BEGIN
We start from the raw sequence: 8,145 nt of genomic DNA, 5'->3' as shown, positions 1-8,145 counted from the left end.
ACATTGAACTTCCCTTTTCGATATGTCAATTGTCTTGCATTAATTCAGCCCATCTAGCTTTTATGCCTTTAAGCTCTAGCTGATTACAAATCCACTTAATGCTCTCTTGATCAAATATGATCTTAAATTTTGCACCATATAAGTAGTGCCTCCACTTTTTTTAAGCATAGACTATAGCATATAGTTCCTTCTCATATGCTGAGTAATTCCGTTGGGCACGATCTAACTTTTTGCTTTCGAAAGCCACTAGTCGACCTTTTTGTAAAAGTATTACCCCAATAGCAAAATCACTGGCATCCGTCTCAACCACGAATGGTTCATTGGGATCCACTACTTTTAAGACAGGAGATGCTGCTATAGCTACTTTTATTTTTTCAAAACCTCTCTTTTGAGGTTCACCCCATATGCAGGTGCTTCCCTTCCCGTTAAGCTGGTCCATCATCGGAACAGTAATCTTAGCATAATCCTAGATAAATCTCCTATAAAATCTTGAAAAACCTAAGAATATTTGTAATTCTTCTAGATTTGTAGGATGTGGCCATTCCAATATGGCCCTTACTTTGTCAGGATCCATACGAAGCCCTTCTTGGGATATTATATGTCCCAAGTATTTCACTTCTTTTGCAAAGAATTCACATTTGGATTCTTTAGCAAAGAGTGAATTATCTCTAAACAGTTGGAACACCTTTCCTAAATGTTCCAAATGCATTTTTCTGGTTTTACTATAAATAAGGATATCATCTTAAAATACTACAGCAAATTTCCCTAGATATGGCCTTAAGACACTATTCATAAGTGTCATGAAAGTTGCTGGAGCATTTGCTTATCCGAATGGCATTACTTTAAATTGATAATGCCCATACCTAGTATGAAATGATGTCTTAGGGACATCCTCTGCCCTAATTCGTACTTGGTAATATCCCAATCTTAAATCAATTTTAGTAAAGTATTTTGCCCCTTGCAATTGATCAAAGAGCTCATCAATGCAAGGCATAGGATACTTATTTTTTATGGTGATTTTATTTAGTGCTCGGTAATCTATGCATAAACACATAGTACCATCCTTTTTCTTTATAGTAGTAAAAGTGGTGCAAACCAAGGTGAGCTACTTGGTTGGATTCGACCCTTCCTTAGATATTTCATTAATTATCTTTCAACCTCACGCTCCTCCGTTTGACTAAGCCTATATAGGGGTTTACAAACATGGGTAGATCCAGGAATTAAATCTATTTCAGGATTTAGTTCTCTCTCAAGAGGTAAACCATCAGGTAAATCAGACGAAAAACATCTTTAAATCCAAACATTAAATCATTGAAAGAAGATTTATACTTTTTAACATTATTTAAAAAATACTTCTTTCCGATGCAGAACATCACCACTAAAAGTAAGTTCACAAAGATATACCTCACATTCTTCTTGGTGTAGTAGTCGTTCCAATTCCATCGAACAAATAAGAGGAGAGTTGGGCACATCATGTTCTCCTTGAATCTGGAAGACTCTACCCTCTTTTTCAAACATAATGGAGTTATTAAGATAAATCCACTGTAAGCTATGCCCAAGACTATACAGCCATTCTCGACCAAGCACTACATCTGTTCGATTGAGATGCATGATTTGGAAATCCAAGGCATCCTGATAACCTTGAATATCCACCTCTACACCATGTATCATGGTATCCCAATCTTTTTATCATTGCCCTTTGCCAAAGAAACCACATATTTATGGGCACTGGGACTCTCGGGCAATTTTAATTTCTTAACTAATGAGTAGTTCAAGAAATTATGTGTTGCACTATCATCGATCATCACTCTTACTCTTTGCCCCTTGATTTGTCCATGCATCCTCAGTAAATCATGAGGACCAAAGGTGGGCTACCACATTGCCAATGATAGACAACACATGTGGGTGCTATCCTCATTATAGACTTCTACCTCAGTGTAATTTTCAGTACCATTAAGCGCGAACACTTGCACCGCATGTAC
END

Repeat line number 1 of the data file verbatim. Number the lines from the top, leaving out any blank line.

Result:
We start from the raw sequence: 8,145 nt of genomic DNA, 5'->3' as shown, positions 1-8,145 counted from the left end.